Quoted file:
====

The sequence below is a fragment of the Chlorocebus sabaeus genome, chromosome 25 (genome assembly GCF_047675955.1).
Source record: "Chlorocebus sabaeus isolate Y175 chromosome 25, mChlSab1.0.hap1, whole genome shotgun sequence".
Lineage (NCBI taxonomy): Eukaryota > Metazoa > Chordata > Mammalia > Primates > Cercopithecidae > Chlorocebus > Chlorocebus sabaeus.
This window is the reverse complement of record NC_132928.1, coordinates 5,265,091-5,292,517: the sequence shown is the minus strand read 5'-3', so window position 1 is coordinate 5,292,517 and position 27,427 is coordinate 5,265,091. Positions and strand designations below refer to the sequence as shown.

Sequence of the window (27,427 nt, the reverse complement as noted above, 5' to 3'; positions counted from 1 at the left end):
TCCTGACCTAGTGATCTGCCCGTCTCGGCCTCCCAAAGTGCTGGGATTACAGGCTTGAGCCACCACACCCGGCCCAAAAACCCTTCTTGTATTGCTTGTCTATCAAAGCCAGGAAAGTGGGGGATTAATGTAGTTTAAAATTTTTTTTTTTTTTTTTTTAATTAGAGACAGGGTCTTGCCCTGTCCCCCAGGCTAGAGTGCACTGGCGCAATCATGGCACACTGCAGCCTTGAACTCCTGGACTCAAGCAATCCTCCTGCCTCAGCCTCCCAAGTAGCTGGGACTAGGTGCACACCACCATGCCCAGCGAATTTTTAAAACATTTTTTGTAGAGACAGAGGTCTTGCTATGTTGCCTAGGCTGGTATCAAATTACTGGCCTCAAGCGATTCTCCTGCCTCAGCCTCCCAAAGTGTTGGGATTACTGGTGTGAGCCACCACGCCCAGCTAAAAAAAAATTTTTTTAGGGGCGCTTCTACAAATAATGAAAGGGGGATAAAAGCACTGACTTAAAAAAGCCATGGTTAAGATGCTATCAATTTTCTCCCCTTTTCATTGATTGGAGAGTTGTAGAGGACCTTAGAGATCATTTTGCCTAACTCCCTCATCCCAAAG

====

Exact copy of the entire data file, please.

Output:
The sequence below is a fragment of the Chlorocebus sabaeus genome, chromosome 25 (genome assembly GCF_047675955.1).
Source record: "Chlorocebus sabaeus isolate Y175 chromosome 25, mChlSab1.0.hap1, whole genome shotgun sequence".
Lineage (NCBI taxonomy): Eukaryota > Metazoa > Chordata > Mammalia > Primates > Cercopithecidae > Chlorocebus > Chlorocebus sabaeus.
This window is the reverse complement of record NC_132928.1, coordinates 5,265,091-5,292,517: the sequence shown is the minus strand read 5'-3', so window position 1 is coordinate 5,292,517 and position 27,427 is coordinate 5,265,091. Positions and strand designations below refer to the sequence as shown.

Sequence of the window (27,427 nt, the reverse complement as noted above, 5' to 3'; positions counted from 1 at the left end):
TCCTGACCTAGTGATCTGCCCGTCTCGGCCTCCCAAAGTGCTGGGATTACAGGCTTGAGCCACCACACCCGGCCCAAAAACCCTTCTTGTATTGCTTGTCTATCAAAGCCAGGAAAGTGGGGGATTAATGTAGTTTAAAATTTTTTTTTTTTTTTTTTTAATTAGAGACAGGGTCTTGCCCTGTCCCCCAGGCTAGAGTGCACTGGCGCAATCATGGCACACTGCAGCCTTGAACTCCTGGACTCAAGCAATCCTCCTGCCTCAGCCTCCCAAGTAGCTGGGACTAGGTGCACACCACCATGCCCAGCGAATTTTTAAAACATTTTTTGTAGAGACAGAGGTCTTGCTATGTTGCCTAGGCTGGTATCAAATTACTGGCCTCAAGCGATTCTCCTGCCTCAGCCTCCCAAAGTGTTGGGATTACTGGTGTGAGCCACCACGCCCAGCTAAAAAAAAATTTTTTTAGGGGCGCTTCTACAAATAATGAAAGGGGGATAAAAGCACTGACTTAAAAAAGCCATGGTTAAGATGCTATCAATTTTCTCCCCTTTTCATTGATTGGAGAGTTGTAGAGGACCTTAGAGATCATTTTGCCTAACTCCCTCATCCCAAAG